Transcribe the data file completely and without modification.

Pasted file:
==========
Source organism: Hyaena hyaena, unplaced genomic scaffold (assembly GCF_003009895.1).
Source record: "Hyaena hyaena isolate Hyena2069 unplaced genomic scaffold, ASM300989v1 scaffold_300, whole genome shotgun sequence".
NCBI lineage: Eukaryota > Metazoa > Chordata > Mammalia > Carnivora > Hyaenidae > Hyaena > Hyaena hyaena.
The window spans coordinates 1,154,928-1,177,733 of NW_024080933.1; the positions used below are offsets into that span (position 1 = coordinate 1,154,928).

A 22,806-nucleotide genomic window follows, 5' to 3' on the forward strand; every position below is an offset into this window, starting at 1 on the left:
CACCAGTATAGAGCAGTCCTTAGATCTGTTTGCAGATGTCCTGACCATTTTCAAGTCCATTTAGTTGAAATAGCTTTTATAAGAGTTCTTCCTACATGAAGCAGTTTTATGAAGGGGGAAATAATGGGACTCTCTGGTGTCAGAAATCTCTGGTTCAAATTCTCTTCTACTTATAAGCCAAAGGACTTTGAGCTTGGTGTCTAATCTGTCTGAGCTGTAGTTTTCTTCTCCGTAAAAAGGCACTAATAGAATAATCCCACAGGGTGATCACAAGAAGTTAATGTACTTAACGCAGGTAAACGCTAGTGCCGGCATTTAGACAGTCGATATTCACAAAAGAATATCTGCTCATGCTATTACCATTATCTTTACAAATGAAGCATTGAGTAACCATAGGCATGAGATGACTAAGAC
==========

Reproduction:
Source organism: Hyaena hyaena, unplaced genomic scaffold (assembly GCF_003009895.1).
Source record: "Hyaena hyaena isolate Hyena2069 unplaced genomic scaffold, ASM300989v1 scaffold_300, whole genome shotgun sequence".
NCBI lineage: Eukaryota > Metazoa > Chordata > Mammalia > Carnivora > Hyaenidae > Hyaena > Hyaena hyaena.
The window spans coordinates 1,154,928-1,177,733 of NW_024080933.1; the positions used below are offsets into that span (position 1 = coordinate 1,154,928).

A 22,806-nucleotide genomic window follows, 5' to 3' on the forward strand; every position below is an offset into this window, starting at 1 on the left:
CACCAGTATAGAGCAGTCCTTAGATCTGTTTGCAGATGTCCTGACCATTTTCAAGTCCATTTAGTTGAAATAGCTTTTATAAGAGTTCTTCCTACATGAAGCAGTTTTATGAAGGGGGAAATAATGGGACTCTCTGGTGTCAGAAATCTCTGGTTCAAATTCTCTTCTACTTATAAGCCAAAGGACTTTGAGCTTGGTGTCTAATCTGTCTGAGCTGTAGTTTTCTTCTCCGTAAAAAGGCACTAATAGAATAATCCCACAGGGTGATCACAAGAAGTTAATGTACTTAACGCAGGTAAACGCTAGTGCCGGCATTTAGACAGTCGATATTCACAAAAGAATATCTGCTCATGCTATTACCATTATCTTTACAAATGAAGCATTGAGTAACCATAGGCATGAGATGACTAAGAC